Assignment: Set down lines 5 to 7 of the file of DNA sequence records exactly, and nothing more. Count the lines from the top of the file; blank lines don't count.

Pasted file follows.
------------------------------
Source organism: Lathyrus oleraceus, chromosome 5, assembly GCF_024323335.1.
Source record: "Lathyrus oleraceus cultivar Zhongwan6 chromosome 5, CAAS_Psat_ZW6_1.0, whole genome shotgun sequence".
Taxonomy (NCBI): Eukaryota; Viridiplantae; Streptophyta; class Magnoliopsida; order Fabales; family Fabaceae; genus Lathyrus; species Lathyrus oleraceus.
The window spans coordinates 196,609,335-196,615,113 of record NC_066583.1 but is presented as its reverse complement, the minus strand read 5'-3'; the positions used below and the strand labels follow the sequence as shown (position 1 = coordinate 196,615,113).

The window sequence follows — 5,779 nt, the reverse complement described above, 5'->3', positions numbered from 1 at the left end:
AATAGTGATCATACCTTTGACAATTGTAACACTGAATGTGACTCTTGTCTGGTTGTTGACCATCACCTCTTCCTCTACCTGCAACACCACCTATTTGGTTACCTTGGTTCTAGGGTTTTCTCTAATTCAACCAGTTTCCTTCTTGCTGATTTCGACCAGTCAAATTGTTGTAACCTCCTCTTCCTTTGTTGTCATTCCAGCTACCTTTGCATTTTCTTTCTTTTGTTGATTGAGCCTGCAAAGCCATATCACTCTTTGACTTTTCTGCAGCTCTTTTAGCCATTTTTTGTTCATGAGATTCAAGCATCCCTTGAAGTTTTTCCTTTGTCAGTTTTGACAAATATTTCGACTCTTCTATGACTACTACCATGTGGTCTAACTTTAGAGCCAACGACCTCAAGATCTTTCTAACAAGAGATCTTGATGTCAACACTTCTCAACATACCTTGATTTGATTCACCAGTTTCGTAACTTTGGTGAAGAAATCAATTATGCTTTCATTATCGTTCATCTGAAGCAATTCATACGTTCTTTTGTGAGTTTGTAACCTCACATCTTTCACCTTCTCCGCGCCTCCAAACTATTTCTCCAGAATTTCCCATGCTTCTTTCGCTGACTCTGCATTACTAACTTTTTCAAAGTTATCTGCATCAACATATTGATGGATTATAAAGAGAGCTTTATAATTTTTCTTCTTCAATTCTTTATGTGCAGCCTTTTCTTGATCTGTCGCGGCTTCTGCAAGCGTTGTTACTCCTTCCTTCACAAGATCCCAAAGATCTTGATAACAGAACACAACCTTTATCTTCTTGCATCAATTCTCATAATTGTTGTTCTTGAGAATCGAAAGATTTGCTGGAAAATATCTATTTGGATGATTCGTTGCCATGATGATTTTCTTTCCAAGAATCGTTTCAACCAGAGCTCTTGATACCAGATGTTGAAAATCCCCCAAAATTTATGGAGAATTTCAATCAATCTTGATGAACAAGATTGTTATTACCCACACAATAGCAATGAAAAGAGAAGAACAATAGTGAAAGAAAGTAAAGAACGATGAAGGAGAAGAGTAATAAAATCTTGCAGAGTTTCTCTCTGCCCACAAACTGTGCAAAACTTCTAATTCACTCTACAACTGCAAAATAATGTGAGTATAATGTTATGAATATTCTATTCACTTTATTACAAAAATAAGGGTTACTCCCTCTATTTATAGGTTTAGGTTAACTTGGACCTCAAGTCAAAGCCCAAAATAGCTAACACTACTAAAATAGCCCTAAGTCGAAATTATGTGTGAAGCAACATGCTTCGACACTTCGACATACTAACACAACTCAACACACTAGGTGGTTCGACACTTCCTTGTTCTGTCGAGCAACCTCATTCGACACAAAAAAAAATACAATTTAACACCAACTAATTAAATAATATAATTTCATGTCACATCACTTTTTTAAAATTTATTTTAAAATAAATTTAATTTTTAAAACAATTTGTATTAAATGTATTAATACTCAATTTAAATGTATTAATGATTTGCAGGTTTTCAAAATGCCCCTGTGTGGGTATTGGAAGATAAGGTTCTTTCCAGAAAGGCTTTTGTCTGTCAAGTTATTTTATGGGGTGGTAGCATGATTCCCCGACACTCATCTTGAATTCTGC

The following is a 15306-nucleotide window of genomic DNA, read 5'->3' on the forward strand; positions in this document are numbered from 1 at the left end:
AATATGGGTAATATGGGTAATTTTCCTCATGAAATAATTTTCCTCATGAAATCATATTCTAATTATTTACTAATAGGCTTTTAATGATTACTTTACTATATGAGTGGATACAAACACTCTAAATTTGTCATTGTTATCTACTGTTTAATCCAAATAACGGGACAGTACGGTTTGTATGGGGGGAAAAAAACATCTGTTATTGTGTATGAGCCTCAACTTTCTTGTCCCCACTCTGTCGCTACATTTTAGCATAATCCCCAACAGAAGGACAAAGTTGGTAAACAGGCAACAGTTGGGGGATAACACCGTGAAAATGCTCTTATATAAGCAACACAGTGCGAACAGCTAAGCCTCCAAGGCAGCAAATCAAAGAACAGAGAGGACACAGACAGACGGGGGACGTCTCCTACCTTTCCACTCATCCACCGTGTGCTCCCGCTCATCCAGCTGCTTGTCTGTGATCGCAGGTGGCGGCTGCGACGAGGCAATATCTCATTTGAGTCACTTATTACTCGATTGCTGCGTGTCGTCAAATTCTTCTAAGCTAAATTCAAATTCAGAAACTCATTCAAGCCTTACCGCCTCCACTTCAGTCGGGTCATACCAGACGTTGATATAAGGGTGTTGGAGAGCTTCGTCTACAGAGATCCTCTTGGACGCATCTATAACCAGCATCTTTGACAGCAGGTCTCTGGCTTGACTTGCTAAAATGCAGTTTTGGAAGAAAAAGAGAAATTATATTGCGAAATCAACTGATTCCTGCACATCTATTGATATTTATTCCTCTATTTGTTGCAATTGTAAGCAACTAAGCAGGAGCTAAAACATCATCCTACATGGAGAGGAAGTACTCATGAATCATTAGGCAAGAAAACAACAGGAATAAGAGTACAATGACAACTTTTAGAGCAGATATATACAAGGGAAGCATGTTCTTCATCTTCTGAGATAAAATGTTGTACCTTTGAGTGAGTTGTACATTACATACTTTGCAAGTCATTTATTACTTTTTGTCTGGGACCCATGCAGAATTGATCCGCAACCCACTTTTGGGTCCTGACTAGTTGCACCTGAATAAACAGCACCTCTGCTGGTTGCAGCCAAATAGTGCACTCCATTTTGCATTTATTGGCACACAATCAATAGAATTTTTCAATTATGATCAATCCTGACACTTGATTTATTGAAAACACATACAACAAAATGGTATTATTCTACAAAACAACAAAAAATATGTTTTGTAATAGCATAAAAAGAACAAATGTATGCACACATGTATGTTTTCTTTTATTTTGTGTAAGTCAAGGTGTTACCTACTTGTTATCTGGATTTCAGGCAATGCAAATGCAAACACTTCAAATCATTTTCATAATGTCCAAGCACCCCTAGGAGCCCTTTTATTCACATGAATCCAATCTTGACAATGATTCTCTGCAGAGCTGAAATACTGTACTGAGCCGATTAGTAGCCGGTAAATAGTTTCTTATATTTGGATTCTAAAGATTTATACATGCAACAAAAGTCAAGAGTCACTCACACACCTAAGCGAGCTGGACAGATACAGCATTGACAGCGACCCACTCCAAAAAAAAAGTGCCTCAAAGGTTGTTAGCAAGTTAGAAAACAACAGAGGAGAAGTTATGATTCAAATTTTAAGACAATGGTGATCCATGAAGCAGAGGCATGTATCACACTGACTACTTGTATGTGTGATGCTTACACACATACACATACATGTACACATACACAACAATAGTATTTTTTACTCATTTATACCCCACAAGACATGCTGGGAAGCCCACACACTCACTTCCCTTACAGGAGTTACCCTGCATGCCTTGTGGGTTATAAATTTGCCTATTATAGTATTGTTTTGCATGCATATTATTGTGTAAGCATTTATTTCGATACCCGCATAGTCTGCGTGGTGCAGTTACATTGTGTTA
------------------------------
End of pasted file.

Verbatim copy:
The window sequence follows — 5,779 nt, the reverse complement described above, 5'->3', positions numbered from 1 at the left end:
AATAGTGATCATACCTTTGACAATTGTAACACTGAATGTGACTCTTGTCTGGTTGTTGACCATCACCTCTTCCTCTACCTGCAACACCACCTATTTGGTTACCTTGGTTCTAGGGTTTTCTCTAATTCAACCAGTTTCCTTCTTGCTGATTTCGACCAGTCAAATTGTTGTAACCTCCTCTTCCTTTGTTGTCATTCCAGCTACCTTTGCATTTTCTTTCTTTTGTTGATTGAGCCTGCAAAGCCATATCACTCTTTGACTTTTCTGCAGCTCTTTTAGCCATTTTTTGTTCATGAGATTCAAGCATCCCTTGAAGTTTTTCCTTTGTCAGTTTTGACAAATATTTCGACTCTTCTATGACTACTACCATGTGGTCTAACTTTAGAGCCAACGACCTCAAGATCTTTCTAACAAGAGATCTTGATGTCAACACTTCTCAACATACCTTGATTTGATTCACCAGTTTCGTAACTTTGGTGAAGAAATCAATTATGCTTTCATTATCGTTCATCTGAAGCAATTCATACGTTCTTTTGTGAGTTTGTAACCTCACATCTTTCACCTTCTCCGCGCCTCCAAACTATTTCTCCAGAATTTCCCATGCTTCTTTCGCTGACTCTGCATTACTAACTTTTTCAAAGTTATCTGCATCAACATATTGATGGATTATAAAGAGAGCTTTATAATTTTTCTTCTTCAATTCTTTATGTGCAGCCTTTTCTTGATCTGTCGCGGCTTCTGCAAGCGTTGTTACTCCTTCCTTCACAAGATCCCAAAGATCTTGATAACAGAACACAACCTTTATCTTCTTGCATCAATTCTCATAATTGTTGTTCTTGAGAATCGAAAGATTTGCTGGAAAATATCTATTTGGATGATTCGTTGCCATGATGATTTTCTTTCCAAGAATCGTTTCAACCAGAGCTCTTGATACCAGATGTTGAAAATCCCCCAAAATTTATGGAGAATTTCAATCAATCTTGATGAACAAGATTGTTATTACCCACACAATAGCAATGAAAAGAGAAGAACAATAGTGAAAGAAAGTAAAGAACGATGAAGGAGAAGAGTAATAAAATCTTGCAGAGTTTCTCTCTGCCCACAAACTGTGCAAAACTTCTAATTCACTCTACAACTGCAAAATAATGTGAGTATAATGTTATGAATATTCTATTCACTTTATTACAAAAATAAGGGTTACTCCCTCTATTTATAGGTTTAGGTTAACTTGGACCTCAAGTCAAAGCCCAAAATAGCTAACACTACTAAAATAGCCCTAAGTCGAAATTATGTGTGAAGCAACATGCTTCGACACTTCGACATACTAACACAACTCAACACACTAGGTGGTTCGACACTTCCTTGTTCTGTCGAGCAACCTCATTCGACACAAAAAAAAATACAATTTAACACCAACTAATTAAATAATATAATTTCATGTCACATCACTTTTTTAAAATTTATTTTAAAATAAATTTAATTTTTAAAACAATTTGTATTAAATGTATTAATACTCAATTTAAATGTATTAATGATTTGCAGGTTTTCAAAATGCCCCTGTGTGGGTATTGGAAGATAAGGTTCTTTCCAGAAAGGCTTTTGTCTGTCAAGTTATTTTATGGGGTGGTAGCATGATTCCCCGACACTCATCTTGAATTCTGC

The following is a 15306-nucleotide window of genomic DNA, read 5'->3' on the forward strand; positions in this document are numbered from 1 at the left end: